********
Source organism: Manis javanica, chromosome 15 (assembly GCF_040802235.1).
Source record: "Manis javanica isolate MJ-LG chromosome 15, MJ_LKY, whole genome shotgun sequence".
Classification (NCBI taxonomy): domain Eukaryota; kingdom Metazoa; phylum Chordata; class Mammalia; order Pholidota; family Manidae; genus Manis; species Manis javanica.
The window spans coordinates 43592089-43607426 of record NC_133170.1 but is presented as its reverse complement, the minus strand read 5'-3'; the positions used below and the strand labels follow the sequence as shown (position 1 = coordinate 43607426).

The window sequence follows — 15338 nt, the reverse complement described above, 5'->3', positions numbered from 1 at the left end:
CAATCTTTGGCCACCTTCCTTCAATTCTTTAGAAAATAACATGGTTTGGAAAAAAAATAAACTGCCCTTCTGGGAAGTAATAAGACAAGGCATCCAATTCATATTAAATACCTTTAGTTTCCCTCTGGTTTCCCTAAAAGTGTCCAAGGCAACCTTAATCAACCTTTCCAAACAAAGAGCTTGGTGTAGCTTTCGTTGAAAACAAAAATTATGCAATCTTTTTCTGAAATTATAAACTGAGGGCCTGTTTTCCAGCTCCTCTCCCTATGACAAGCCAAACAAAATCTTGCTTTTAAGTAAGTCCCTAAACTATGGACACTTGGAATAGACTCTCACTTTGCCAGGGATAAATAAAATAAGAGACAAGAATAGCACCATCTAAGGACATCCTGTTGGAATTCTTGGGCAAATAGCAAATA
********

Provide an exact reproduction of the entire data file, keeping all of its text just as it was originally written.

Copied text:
Source organism: Manis javanica, chromosome 15 (assembly GCF_040802235.1).
Source record: "Manis javanica isolate MJ-LG chromosome 15, MJ_LKY, whole genome shotgun sequence".
Classification (NCBI taxonomy): domain Eukaryota; kingdom Metazoa; phylum Chordata; class Mammalia; order Pholidota; family Manidae; genus Manis; species Manis javanica.
The window spans coordinates 43592089-43607426 of record NC_133170.1 but is presented as its reverse complement, the minus strand read 5'-3'; the positions used below and the strand labels follow the sequence as shown (position 1 = coordinate 43607426).

The window sequence follows — 15338 nt, the reverse complement described above, 5'->3', positions numbered from 1 at the left end:
CAATCTTTGGCCACCTTCCTTCAATTCTTTAGAAAATAACATGGTTTGGAAAAAAAATAAACTGCCCTTCTGGGAAGTAATAAGACAAGGCATCCAATTCATATTAAATACCTTTAGTTTCCCTCTGGTTTCCCTAAAAGTGTCCAAGGCAACCTTAATCAACCTTTCCAAACAAAGAGCTTGGTGTAGCTTTCGTTGAAAACAAAAATTATGCAATCTTTTTCTGAAATTATAAACTGAGGGCCTGTTTTCCAGCTCCTCTCCCTATGACAAGCCAAACAAAATCTTGCTTTTAAGTAAGTCCCTAAACTATGGACACTTGGAATAGACTCTCACTTTGCCAGGGATAAATAAAATAAGAGACAAGAATAGCACCATCTAAGGACATCCTGTTGGAATTCTTGGGCAAATAGCAAATA